In his 1970s days with the Milwaukee Brewers, George Scott, the big colourful first baseman who’d been a Red Sox favourite, had a chat with the team’s then co-owner Edmund Fitzgerald, about whose team Gordon Lightfoot did not write “The Wreck of the Edmund Fitzgerald.” “If we’re gonna win,” Scott told Fitzgerald, “the players gotta play better, the coaches gotta coach better, the manager’s gotta manage better, and the owners gotta own better.”
* Don’t look now, but the Toronto Blue Jays are turning the American League East into a potential all-out war to the wire. An eleven-game winning streak approaching the All-Star break does that for you. And don’t discount the morale boost when that streak includes thumping the Texas Rangers 24-4 over four games, the Colorado Rockies 15-5 in three, and the Baltimore Orioles, a division rival, 24-13, in three, including that 13-5 fricaseeing Sunday. And to think Sunday’s carnage only began when Edwin Encarnacion scored with the bases loaded and two out in the bottom of the first after Freddy Garcia plunked Jays catcher J.P. Arencibia on the first pitch. Encarnacion got his payback an inning later, driving one over the left field fence with Jose Bautista aboard—and two out.
Don’t look for Justin Upton to move at the non-waiver trade deadline . . . or any other time this season, say the Arizona Diamondbacks. “Close to a 100 percent chance nothing happens,” as team president Derrick Hall phrases it.
Among the clubs thought to be interested in landing the talented outfielder—who hit 31 bombs, landed an .898 OPS, and placed fourth in the National League’s MVP voting in 2011 but broke slow out of the proverbial box this season—were the Toronto Blue Jays, the Pittsburgh Pirates, the Atlanta Braves, the Detroit Tigers, and the Texas Rangers. For his part, Upton has a no-trade clause that lists the Boston Red Sox, the New York Yankees, and the Cleveland Indians as destinations he can block.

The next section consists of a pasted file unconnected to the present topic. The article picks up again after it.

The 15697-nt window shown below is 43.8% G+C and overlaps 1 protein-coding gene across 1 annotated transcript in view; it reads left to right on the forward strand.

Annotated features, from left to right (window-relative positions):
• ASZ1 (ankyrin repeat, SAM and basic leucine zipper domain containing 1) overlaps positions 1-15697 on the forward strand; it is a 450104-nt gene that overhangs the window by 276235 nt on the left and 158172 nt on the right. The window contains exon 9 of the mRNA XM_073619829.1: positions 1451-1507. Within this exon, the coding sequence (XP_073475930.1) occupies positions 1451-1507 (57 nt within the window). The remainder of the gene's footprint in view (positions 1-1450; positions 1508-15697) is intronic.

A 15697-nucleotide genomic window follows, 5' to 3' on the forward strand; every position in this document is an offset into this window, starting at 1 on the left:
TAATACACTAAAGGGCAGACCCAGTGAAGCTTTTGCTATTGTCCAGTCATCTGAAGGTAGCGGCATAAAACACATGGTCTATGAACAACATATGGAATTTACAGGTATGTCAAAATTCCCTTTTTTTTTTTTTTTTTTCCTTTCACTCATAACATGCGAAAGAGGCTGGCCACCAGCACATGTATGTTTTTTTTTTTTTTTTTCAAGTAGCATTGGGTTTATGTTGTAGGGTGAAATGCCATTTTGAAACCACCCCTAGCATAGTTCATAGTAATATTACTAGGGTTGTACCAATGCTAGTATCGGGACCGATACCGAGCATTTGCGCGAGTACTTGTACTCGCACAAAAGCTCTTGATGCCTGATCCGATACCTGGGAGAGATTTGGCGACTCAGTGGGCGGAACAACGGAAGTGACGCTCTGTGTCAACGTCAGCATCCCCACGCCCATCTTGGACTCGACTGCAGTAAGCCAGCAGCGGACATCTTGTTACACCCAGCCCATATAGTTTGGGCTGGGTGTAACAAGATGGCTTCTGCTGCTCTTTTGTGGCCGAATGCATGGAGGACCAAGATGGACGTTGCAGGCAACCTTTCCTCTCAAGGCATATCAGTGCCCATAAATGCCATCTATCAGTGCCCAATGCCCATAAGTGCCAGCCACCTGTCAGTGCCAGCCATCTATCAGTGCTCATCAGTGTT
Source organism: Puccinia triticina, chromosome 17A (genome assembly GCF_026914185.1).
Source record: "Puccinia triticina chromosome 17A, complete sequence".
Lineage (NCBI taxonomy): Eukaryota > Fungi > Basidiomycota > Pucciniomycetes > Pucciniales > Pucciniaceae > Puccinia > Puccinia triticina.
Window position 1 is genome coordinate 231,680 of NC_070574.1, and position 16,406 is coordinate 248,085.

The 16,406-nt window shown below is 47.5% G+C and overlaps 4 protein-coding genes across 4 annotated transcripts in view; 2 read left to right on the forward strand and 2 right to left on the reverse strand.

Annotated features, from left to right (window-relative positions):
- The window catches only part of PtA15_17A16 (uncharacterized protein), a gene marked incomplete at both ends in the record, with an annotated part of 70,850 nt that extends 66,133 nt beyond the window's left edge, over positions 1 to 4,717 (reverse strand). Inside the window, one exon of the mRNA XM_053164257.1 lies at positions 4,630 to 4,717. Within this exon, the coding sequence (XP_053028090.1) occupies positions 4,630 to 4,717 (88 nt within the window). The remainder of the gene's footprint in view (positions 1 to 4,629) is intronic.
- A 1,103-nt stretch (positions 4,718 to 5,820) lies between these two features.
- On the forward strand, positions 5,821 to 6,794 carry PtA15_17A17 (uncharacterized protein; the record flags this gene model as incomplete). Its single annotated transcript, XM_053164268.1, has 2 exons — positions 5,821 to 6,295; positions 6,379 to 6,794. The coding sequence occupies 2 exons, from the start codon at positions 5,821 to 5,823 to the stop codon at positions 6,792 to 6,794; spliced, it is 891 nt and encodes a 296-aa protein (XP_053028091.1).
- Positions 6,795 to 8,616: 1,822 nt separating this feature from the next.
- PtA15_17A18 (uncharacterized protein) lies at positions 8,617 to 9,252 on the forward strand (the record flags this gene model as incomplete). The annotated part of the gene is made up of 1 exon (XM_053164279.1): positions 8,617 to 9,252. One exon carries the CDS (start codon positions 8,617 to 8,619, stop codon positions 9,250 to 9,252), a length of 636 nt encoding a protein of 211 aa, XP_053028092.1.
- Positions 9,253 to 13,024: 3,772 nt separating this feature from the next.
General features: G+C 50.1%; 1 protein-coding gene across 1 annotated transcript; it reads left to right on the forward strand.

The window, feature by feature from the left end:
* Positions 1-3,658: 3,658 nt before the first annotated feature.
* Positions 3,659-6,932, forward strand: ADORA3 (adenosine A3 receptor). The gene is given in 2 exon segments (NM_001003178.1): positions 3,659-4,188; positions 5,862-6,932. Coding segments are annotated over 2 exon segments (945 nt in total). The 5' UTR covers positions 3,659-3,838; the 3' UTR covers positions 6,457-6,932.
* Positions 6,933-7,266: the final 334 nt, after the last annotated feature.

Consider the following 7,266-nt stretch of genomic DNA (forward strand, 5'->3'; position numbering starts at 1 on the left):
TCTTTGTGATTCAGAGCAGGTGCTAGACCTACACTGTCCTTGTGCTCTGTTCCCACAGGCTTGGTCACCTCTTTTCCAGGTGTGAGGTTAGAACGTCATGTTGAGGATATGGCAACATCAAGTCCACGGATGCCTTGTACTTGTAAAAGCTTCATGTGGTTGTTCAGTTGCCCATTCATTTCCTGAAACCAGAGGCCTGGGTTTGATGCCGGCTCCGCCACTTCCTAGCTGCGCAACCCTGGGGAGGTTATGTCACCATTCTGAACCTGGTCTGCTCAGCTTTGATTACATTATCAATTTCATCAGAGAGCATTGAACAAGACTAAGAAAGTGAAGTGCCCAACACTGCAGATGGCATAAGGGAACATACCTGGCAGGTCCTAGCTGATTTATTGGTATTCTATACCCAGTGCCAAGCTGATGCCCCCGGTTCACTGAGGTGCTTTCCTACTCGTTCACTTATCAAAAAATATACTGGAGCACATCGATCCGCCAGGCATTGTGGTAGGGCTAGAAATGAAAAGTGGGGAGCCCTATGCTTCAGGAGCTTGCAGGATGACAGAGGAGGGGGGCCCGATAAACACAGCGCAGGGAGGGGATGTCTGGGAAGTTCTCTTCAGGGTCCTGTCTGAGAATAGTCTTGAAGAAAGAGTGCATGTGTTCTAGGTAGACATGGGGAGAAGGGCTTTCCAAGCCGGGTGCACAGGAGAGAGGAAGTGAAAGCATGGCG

Life During WARtime—If you’re looking for an entry into the wide world of WAR (wins above a replacement-level player), David Schoenfeld of SweetSpot has a pretty good starting point, with a couple of links to a couple of more pretty good starting points. In case you’re wondering before you go in, Mike Trout—the white-hot Los Angeles Angels rookie—leads the American League pack through this writing with a 5.2 WAR, followed by Robinson Cano (New York Yankees) at 4.8 and Josh Reddick’s (Oakland Athletics) 3.9. In the National League, the top three through this writing are David Wright (New York Mets), 5.3; Andrew McCutchen (Pittsburgh Pirates), 5.1; and, Joey Votto (Cincinnati Reds), 4.5.